Do you know the difference between a lamp and a light? Lamps use a fuel source and a light relies on electricity to provide illumination. Oil lamps were used in the ancient world. Primitive oil lamps had a pour hole where the fuel was poured in and a wick to light the fuel and give light. Made of bronze, terracotta, stone, oil lamps were reusable and safer than open flame torches. Fuel sources included fish oil, whale oil, olive oil, etc. And, the oil lamp was used to power the first light houses like the one at the ancient city of Alexandria. Don't confuse certain lamps with railroad lanterns.
Parts of Oil Lamps
There are many parts to an oil lamp including the chimney, burner, font, and wick. There were different types of oil lamps in the 1800s and early 1900s such as Argand lamps which used a flat wick and a central air tube for efficient burning. There were oil lamps that used round wicks and a chimney which supplied air to the flame via a draft tube. Round wicks offered a larger burning surface area and a brighter flame.
Some of the most popular oil lamps were composite oil lamps. Composite oil lamps were made up of different parts which were often made by different manufacturers. Composite lamps had a glass font with a wick and burner, a base for stability and a decorative stem which connected the font to the base. Burners could be made of metal, fonts of ceramic or glass and bases were made of many materials from marble to stone. Composite lamps could be decorated with hand painted scenes, transferware ceramic imagery, etc. Most oil lamp collectors look for parts as well as complete composite oil lamps.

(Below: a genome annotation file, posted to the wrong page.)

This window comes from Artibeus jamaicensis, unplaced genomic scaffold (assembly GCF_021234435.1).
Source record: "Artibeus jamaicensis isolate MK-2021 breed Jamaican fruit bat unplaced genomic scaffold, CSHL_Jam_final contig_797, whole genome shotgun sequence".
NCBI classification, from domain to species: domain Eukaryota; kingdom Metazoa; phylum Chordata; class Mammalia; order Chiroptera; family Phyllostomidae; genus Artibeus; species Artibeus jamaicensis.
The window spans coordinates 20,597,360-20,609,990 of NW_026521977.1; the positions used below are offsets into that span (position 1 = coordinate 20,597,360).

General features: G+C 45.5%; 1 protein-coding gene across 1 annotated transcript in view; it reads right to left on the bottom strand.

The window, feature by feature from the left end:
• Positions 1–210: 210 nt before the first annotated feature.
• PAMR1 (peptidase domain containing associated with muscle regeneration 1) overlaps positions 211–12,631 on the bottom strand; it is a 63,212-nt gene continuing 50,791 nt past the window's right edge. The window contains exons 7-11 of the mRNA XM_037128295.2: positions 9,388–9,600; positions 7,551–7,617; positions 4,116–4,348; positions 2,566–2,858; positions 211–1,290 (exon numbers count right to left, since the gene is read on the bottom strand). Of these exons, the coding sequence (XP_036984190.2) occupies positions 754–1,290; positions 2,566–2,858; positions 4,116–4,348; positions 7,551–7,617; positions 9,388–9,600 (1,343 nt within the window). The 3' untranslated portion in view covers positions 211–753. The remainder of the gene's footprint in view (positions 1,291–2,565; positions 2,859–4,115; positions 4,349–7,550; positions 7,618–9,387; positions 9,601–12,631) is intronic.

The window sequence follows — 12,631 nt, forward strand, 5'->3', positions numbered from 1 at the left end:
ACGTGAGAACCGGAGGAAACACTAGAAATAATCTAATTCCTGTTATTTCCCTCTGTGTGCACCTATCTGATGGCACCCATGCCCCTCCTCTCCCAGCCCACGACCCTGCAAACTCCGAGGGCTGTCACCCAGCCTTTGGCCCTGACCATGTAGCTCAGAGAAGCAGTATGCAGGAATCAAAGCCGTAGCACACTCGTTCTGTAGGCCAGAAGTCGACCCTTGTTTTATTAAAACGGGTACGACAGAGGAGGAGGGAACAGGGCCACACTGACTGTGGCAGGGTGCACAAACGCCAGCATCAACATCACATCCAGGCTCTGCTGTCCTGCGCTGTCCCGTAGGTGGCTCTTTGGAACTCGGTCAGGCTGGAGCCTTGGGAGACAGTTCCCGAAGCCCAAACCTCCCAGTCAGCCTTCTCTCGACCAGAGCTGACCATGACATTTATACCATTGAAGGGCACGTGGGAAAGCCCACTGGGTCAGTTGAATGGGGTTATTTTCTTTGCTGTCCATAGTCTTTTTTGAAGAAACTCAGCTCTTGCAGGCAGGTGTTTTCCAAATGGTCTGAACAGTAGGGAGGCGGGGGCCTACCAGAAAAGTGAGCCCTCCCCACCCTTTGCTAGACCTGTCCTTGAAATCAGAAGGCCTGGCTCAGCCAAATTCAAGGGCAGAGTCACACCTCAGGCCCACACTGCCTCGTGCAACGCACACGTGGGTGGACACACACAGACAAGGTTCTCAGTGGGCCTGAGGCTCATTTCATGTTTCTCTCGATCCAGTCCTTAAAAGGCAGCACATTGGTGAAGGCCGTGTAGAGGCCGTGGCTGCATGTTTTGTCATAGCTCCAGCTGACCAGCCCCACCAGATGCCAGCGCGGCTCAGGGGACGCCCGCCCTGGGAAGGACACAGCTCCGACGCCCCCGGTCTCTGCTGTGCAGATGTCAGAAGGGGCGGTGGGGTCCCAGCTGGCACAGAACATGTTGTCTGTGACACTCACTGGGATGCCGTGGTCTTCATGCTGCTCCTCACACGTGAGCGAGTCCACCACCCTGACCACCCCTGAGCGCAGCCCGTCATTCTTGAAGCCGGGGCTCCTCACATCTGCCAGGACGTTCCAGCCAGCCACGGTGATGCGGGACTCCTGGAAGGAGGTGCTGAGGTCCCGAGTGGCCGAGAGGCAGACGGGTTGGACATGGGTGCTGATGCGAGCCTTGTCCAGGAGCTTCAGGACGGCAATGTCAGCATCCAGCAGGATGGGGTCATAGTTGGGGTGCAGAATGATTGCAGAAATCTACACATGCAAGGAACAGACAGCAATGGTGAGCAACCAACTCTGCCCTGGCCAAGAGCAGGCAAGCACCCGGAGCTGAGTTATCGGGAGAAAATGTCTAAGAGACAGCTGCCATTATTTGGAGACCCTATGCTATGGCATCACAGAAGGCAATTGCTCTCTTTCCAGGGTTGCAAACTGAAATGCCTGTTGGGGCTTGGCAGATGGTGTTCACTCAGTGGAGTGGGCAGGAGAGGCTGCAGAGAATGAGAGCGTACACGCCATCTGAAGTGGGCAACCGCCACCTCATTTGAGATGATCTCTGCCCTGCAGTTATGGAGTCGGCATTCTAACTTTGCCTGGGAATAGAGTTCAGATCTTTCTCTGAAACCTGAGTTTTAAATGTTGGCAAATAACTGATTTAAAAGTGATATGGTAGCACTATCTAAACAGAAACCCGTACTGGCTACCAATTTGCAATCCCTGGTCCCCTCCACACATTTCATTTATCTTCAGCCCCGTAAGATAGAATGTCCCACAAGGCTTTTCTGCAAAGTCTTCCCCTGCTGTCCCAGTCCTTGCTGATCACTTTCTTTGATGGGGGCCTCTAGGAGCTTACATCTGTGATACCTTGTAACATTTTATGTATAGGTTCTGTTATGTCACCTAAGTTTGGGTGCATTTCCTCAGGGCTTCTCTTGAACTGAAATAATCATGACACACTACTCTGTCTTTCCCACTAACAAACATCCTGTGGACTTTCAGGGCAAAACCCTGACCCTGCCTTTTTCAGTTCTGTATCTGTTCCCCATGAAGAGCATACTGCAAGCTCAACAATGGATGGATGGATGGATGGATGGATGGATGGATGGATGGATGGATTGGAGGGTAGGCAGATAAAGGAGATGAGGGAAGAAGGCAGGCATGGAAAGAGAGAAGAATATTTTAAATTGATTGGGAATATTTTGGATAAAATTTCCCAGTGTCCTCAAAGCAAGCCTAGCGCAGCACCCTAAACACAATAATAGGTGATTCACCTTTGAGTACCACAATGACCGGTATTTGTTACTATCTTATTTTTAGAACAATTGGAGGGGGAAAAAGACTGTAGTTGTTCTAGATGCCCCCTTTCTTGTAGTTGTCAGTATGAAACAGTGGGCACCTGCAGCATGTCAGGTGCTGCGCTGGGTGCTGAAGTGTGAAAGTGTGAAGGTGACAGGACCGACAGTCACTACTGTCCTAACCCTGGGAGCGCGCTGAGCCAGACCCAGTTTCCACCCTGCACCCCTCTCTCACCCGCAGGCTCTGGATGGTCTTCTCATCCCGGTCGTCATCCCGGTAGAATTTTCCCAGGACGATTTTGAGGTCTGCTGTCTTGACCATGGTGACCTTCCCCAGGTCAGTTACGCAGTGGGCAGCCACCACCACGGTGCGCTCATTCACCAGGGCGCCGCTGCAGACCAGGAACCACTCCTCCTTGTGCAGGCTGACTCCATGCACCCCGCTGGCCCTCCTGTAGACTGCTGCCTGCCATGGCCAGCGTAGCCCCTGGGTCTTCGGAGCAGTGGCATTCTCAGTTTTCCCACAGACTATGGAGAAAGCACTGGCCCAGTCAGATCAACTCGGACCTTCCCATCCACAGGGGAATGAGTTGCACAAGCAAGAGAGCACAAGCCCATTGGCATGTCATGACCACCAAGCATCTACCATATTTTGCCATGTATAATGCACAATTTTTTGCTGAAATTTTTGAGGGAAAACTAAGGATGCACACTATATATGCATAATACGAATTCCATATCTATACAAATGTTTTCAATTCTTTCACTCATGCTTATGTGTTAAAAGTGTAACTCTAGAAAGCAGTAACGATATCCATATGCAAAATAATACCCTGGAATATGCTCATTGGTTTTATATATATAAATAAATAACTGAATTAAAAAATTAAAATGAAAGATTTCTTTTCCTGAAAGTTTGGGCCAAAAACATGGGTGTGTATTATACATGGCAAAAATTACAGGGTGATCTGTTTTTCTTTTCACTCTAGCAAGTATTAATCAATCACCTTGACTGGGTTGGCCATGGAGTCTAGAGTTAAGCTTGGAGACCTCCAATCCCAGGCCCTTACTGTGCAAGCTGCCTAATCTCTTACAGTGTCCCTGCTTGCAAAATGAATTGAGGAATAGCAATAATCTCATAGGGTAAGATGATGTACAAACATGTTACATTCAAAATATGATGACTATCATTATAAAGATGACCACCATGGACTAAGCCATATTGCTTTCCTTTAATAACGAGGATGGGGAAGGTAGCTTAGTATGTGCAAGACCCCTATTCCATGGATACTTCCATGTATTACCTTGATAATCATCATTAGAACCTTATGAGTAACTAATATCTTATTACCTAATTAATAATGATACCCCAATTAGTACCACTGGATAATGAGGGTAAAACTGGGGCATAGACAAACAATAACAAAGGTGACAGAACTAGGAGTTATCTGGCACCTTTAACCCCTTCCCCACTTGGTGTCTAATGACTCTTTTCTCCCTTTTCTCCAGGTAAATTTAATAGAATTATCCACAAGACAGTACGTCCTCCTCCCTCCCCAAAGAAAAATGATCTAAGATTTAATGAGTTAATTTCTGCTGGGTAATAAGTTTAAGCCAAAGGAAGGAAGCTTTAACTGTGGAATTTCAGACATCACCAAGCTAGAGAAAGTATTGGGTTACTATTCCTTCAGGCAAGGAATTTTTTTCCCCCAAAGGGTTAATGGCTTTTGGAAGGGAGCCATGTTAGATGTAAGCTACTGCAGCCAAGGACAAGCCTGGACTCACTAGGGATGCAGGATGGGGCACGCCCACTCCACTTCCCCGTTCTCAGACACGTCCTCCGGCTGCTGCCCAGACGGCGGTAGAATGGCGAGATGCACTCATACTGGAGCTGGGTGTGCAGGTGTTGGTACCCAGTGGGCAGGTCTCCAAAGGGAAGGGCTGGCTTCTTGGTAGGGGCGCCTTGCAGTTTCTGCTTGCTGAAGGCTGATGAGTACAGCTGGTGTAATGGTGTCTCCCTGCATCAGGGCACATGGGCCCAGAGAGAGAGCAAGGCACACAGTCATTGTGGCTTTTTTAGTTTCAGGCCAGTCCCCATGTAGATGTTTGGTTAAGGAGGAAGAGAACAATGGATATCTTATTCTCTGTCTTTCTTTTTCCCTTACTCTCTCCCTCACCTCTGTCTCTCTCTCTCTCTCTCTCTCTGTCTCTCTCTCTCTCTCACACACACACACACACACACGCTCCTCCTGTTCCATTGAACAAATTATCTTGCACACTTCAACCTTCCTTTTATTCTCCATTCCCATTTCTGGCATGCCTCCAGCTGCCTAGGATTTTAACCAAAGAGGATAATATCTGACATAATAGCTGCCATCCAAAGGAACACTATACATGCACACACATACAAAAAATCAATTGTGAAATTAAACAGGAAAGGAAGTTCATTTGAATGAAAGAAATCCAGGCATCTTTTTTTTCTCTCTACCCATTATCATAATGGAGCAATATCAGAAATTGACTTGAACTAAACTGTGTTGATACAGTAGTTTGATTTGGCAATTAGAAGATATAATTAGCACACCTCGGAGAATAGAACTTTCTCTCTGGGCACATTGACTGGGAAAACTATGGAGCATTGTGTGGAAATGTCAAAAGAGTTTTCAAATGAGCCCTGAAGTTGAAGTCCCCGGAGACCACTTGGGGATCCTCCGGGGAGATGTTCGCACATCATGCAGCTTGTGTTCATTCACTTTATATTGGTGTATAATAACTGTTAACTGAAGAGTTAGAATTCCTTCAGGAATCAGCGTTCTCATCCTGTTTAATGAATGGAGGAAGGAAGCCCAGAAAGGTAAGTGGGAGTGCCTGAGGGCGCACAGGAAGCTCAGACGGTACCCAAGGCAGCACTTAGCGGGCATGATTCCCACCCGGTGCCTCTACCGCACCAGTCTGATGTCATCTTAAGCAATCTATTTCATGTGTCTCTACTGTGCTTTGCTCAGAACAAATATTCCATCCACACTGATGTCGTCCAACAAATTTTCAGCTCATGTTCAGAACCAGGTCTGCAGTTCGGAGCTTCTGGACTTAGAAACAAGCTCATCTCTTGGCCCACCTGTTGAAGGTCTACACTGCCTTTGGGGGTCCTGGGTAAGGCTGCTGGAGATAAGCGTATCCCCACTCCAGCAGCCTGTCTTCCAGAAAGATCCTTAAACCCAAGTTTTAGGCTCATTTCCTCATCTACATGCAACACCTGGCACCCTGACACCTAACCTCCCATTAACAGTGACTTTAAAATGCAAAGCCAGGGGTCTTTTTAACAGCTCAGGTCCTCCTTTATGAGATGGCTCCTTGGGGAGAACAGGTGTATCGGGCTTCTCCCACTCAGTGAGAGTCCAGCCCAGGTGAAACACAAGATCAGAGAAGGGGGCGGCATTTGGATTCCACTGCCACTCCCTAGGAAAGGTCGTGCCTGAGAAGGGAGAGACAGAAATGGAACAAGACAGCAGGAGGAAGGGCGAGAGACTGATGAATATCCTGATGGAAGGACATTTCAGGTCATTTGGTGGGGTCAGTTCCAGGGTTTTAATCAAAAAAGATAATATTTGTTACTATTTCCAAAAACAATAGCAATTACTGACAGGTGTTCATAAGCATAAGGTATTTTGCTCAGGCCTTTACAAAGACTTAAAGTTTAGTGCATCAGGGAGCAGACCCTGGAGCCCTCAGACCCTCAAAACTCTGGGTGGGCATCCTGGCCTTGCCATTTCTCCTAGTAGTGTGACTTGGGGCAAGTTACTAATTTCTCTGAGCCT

One group of oil lamps are called finger lamps. They were named for their unique form which allowed the lamp to be carried by placing a finger inside a round loop at the base of the lamp. The font and wick were small scale and hand held. There remains a strong market for oil lamps in its many forms. Another popular lamp is the betty lamp.
What to Look For
When it comes to collectibility and value in oil lamps of all types, look for good condition, decorative fonts of molded glass with geometric shapes or patterns, pressed glass, depression glass or other colored glass, mouth blown glass, transferware ceramic stems, hand painted designs, etc. The oil lamp's stems, crystal or prism holders, burners, and wick holders with a popular manufacturer's name on them are also desirable with collectors. Some of the best known manufacturers of oil lamps and oil lamp parts are Dietz of Syracuse, NY, Bradley & Hubbard of Meriden, CT, Plume & Atwood Mfg. Co. of Waterbury, CT, Atterbury & Company of Pittsburgh, PA, and the Solar Mfg. Company. Try to collect oil lamps in good condition and with complete parts, whenever possible, as this will impact the value of the oil lamp.
Get an online appraisal report of your oil lamp or finger lamp from Dr. Lori.